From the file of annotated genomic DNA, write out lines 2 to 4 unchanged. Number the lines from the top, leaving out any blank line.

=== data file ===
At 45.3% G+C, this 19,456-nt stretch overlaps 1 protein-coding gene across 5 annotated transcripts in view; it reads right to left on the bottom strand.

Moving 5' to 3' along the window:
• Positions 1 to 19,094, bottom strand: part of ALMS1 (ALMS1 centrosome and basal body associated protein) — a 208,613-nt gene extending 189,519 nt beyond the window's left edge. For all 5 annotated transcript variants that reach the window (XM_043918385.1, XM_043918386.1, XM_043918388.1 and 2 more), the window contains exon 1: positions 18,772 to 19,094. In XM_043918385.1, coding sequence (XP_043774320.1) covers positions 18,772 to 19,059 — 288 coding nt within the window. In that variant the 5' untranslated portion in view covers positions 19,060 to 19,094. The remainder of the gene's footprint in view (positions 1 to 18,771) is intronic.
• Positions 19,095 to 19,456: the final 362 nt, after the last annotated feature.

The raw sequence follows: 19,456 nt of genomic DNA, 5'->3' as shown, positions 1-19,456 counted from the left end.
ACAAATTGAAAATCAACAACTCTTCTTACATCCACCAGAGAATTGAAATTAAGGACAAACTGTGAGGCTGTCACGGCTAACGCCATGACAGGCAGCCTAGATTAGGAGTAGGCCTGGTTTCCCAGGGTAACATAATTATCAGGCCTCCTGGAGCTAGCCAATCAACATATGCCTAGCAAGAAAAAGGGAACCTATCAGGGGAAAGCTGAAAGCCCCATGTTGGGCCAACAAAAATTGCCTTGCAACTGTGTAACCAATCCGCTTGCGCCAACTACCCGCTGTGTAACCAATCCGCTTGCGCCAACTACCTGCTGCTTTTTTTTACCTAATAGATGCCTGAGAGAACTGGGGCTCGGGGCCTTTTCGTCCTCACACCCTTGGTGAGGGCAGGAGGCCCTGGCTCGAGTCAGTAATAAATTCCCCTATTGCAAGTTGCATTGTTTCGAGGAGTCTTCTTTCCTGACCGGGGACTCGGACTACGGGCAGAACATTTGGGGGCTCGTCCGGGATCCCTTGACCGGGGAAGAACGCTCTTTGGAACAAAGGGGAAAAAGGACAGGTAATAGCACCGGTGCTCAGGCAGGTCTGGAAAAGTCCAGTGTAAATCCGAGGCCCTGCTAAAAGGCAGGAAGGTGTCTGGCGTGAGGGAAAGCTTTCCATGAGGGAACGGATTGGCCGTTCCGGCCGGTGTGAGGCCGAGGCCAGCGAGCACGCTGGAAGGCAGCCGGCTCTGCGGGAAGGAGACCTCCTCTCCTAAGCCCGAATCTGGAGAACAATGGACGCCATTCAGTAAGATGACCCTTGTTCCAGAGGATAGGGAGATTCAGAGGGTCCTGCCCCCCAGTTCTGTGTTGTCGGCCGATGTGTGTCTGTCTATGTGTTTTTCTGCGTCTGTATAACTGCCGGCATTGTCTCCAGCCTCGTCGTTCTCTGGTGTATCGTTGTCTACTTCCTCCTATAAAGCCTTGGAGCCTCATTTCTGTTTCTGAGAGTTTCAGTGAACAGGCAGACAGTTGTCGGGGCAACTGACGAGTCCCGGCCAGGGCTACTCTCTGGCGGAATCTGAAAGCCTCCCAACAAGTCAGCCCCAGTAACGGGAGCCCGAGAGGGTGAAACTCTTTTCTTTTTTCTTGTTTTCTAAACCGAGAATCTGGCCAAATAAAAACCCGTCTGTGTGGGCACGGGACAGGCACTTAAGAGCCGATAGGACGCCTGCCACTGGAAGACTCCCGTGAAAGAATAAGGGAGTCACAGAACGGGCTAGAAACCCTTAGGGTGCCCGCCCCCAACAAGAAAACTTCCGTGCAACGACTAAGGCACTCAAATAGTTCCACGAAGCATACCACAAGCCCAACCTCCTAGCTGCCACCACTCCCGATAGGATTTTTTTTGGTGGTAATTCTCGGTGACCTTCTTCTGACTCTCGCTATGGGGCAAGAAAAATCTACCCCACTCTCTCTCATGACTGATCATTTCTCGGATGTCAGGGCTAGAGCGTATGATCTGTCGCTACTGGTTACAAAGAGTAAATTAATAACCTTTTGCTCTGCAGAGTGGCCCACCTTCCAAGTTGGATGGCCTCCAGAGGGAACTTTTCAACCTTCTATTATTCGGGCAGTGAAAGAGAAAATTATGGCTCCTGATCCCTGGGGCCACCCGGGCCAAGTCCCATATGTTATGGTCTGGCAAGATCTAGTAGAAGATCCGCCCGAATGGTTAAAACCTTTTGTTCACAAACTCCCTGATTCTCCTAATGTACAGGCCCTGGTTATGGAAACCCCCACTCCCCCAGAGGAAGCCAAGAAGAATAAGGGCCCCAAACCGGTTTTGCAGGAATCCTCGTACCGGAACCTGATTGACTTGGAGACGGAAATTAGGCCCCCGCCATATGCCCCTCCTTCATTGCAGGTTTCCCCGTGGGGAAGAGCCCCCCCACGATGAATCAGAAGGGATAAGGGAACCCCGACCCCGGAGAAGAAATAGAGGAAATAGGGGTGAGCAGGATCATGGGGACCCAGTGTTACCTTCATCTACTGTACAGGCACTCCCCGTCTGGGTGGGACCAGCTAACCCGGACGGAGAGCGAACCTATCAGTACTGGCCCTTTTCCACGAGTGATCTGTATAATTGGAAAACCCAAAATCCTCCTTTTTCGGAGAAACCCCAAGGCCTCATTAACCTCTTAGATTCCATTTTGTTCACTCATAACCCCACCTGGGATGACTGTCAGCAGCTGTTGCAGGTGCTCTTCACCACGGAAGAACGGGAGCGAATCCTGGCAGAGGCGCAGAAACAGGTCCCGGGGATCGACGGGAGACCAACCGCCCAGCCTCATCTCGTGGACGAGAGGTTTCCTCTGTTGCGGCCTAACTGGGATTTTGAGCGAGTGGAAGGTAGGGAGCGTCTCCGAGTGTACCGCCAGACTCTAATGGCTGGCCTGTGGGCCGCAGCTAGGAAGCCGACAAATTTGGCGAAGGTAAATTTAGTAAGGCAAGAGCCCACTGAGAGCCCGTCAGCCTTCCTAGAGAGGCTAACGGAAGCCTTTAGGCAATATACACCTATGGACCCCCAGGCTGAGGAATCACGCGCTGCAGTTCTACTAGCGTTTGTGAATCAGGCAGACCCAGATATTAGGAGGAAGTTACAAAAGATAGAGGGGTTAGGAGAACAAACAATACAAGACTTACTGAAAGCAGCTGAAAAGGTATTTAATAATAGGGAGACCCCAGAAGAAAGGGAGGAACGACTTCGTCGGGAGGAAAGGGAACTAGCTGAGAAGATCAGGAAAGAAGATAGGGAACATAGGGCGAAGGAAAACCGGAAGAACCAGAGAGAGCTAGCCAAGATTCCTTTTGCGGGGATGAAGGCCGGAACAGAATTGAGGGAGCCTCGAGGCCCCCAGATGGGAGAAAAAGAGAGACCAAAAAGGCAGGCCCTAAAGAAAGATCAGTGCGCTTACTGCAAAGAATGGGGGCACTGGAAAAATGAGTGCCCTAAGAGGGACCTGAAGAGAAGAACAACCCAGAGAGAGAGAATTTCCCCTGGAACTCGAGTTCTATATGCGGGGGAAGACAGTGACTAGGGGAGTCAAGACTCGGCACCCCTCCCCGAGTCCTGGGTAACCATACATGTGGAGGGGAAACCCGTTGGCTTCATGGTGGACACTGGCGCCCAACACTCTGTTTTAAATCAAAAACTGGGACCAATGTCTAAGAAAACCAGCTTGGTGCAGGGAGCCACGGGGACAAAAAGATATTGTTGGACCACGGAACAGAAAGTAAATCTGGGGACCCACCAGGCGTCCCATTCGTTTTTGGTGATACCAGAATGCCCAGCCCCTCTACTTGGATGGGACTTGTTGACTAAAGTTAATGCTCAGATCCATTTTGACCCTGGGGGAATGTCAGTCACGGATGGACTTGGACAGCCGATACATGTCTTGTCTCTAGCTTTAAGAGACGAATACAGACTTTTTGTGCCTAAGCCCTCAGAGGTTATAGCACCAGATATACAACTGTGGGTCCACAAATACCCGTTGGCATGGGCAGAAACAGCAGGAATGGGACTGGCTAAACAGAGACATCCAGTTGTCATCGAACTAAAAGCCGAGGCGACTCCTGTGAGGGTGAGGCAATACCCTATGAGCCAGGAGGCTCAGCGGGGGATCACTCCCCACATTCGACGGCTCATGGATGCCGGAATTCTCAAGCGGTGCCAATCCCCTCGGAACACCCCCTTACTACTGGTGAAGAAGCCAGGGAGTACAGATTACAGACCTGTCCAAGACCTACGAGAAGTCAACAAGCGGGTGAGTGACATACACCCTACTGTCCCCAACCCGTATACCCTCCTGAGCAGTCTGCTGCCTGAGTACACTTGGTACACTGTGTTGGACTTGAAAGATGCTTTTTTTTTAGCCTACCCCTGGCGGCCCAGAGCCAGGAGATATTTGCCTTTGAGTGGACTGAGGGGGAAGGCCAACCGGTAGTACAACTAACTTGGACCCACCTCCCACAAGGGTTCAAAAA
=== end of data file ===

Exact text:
Moving 5' to 3' along the window:
• Positions 1 to 19,094, bottom strand: part of ALMS1 (ALMS1 centrosome and basal body associated protein) — a 208,613-nt gene extending 189,519 nt beyond the window's left edge. For all 5 annotated transcript variants that reach the window (XM_043918385.1, XM_043918386.1, XM_043918388.1 and 2 more), the window contains exon 1: positions 18,772 to 19,094. In XM_043918385.1, coding sequence (XP_043774320.1) covers positions 18,772 to 19,059 — 288 coding nt within the window. In that variant the 5' untranslated portion in view covers positions 19,060 to 19,094. The remainder of the gene's footprint in view (positions 1 to 18,771) is intronic.
• Positions 19,095 to 19,456: the final 362 nt, after the last annotated feature.